Gotheborg.com

"Clobbered" export porcelain

Pictures Copyright Thomas Cleij 2001 To shed some more light on this interesting subject, I would like to refer to the orders of the Dutch East India Company (VOC) in the 18th century. They are excellently described by C.J.A. Jorg. Four different types of cups and saucers can be distinguished from the original VOC drawings and lists:

(1) Chocolate cups and saucers ("Chocoladegoed")

They often have one handle and sometimes a lid. Cups with two handles are quite rare (only ordered once by the VOC). Chocolate cups have approximately an identical diameter (including the handle) and height (a size of 2.75 inches is mentioned in 1761). Already in the 1730s pieces with handles have been shipped to the Netherlands. The pieces earlier posted by Ian certainly classify as early chocolate cups. Another example from around 1760: I have in my stock some chocolate cups with two handles from the 2nd half of the 18th century (1760-1770). If there is interest on the list I can try to make a picture and post it later this week.

(2) Coffee cups and saucers ("Koffiegoed") Two sizes exist: small ("enkel") and large ("dubbel"). In all cases the diameter, (3 or 3.75 inches respectively) is larger than the height (2.5 or 3 inches respectively). From about 1760, cups like these with handles have been shipped to the Netherlands. I have included a link to a picture of some coffee cups from the 2nd half of the 18th century.

(3) Tea cups and saucers ("Theegoed") Again two sizes, large and small. Large teacups have the exact same dimensions as small coffee cups and are therefore frequently confused. Small teacups have a diameter of about 2.5 inches and a height of 2 inches. However, to my knowledge 18th century teacups never have handles! I a sure I do not have to give a picture of a typical teacup and saucer.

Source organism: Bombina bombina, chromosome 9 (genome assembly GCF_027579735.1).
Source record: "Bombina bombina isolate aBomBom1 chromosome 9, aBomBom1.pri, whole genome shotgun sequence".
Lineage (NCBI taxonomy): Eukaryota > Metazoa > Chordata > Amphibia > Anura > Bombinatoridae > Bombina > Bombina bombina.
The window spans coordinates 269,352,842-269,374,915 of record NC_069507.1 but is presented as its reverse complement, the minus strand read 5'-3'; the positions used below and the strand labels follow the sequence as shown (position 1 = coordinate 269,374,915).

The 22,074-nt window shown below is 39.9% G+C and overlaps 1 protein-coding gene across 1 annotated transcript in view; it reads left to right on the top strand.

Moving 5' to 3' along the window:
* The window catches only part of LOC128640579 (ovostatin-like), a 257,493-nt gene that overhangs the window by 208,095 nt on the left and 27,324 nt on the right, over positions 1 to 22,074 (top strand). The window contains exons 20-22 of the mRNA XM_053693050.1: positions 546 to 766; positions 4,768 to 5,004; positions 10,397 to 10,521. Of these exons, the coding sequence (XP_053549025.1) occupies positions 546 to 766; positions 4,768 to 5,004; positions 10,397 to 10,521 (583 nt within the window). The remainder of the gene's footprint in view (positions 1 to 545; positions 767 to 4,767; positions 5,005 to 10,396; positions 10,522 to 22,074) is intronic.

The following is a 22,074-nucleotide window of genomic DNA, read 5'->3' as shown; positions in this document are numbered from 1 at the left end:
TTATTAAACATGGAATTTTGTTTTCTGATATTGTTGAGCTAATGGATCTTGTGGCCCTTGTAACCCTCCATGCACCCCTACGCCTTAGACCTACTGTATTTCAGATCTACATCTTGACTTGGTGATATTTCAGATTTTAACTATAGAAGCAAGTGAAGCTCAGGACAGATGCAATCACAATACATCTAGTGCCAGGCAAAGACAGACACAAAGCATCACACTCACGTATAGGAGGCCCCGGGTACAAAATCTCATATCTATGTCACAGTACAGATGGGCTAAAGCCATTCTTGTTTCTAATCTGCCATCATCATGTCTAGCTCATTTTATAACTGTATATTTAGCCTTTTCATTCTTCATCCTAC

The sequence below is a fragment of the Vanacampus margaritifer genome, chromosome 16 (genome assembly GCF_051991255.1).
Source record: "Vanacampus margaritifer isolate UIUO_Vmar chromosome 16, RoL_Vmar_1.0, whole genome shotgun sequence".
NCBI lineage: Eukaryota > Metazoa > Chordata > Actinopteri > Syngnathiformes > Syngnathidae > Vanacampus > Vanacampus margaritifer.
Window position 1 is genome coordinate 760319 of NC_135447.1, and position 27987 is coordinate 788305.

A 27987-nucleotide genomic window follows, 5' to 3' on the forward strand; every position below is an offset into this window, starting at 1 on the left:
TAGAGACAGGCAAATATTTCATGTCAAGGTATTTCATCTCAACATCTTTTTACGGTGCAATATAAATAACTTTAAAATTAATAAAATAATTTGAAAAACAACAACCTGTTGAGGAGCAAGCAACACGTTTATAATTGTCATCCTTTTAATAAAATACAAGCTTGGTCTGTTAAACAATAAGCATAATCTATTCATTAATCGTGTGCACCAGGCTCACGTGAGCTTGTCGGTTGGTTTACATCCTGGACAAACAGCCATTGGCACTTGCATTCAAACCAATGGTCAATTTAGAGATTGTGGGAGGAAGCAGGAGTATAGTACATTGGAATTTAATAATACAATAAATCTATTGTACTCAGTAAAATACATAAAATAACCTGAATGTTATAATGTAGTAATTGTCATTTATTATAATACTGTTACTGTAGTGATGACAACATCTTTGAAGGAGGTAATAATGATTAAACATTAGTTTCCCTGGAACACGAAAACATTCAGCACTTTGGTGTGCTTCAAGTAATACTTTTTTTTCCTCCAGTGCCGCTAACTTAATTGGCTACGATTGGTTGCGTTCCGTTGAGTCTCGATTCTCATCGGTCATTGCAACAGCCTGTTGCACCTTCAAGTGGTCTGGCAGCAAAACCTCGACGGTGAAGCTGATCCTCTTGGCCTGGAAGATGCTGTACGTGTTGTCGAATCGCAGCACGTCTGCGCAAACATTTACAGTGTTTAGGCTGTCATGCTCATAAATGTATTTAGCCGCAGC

(4) Caudle cups and saucers ("Kandeelgoed") Kandeel is a typical hot Dutch drink based on cinnamon and sugar. In the 18th century, for this drink special cups were ordered in China which are similar to coffee cups, but just a bit larger. They have been ordered sparsely during the 18th century. I am not 100% sure but a somewhat small example from the 1st half of the 18th century (1732 cargo?) might be the following (same size as a large coffee cup):

Traditionally we call in the Netherlands a different type of cups and saucers "Kandeel" cups. The first examples of these cups (without handles; often with lids) date from the 17th century (Japanese Imari and Arita). They are also frequently made during the reign of Kangxi (1662-1722), but they are absent in the majority of the 18th century cargo's (abundant 19th century Kangxi copies exist though). Their height is 2.5-3 inches. Here are some pictures of Kangxi examples:

I Believe similar items with lid were pres ent in the Vungtau cargo (ca. 1690) and a picture of a comparable item is present on the Gotheborg site:

We probably need to classify all these examples as chocolate cups without handles.

Altogether an interesting array of cups. It seems that the Dutch classification deviates in some spots from the one found in the English literature, summarized here by Ian. Of course the Dutch never imported custard cups (something typically English, can somebody e-mail me a picture of one?). Since we do have original Dutch drawings and specific sizes to accompany the mid 18th century order to China, the above classification has to be fairly correct. This to my surprise, as I would have classified quite some of these items differently if I wouldn't have studied the VOC information.

This information on clobbered porcelain are based on a post by Thomas Cleij, to the Gotheborg discussion list.

Sincerely,
Jan-Erik Nilsson

HOME Back to Chinese Porcelain Collectors Page


This information is given as an example of private conversation only and is not intended to be used as a promotion of any individual piece. All opinions are the authors and are given as such with all hazards of judging anything from a photo.

Copyright © Jan-Erik Nilsson, Göteborg 2001.